(Friday market open) With no data on today’s calendar, focus turns squarely to earnings. It’s been a mixed bag so far, but stocks rose slightly in premarket trading following a weak outing for most major indexes Thursday.

After disappointing results from Netflix (NASDAQ:), American Express (NYSE:), and CSX (NASDAQ:), and a less-than-stellar outlook from Tesla (NASDAQ:), S&P 500 firms are beating Wall Street’s average earnings estimate at a 73% clip. That’s well below the three-year average of 80%.

While Tesla and Netflix took the spotlight as most major indexes retreated yesterday, another factor received less attention: Taiwan Semiconductor Manufacturing (TSM) issued a disappointing outlook based on potential demand challenges from global economic pressure. The chip sector is often viewed as a canary in the coal mine for economic growth because chips are used in everything from video games to phones to cars to artificial intelligence (AI). The (SOX) tumbled 3% Thursday.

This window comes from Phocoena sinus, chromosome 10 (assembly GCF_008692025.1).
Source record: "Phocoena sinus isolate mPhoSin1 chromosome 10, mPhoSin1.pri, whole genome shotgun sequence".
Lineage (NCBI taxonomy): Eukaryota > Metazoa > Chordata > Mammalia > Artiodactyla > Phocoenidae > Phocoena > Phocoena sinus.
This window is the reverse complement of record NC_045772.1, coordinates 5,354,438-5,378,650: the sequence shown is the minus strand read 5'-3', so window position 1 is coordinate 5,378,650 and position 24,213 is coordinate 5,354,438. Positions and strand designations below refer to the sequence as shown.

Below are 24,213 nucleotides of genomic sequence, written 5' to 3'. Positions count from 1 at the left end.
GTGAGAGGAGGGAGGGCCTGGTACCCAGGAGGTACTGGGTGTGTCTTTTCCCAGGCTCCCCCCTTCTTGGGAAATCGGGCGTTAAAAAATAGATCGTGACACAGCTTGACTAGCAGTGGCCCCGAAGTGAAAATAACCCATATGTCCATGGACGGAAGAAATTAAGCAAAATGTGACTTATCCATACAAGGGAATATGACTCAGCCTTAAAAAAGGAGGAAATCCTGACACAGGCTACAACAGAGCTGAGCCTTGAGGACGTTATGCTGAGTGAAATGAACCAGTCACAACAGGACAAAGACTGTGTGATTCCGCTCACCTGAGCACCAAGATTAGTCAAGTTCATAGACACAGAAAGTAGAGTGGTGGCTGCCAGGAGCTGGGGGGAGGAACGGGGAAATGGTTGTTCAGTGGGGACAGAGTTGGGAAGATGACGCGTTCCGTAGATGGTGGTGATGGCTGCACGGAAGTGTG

Recession worries also mounted after another gloomy Leading Indicators report from The Conference Board. Defensive sectors like health care and utilities, which are generally considered more recession-proof, were the strongest performers yesterday. We’ll learn today whether investors continue to take a “defensive” stance.

It’s not surprising that softness developed on Wall Street after so many weeks of exuberance. The elevator never goes straight up, and it wouldn’t be a shock if there’s more pressure as the weekend nears. Technical factors might also be at play. The S&P 500® Index (SPX) recently approached 4,600, a point on the charts where it flared out a couple of times in early 2022.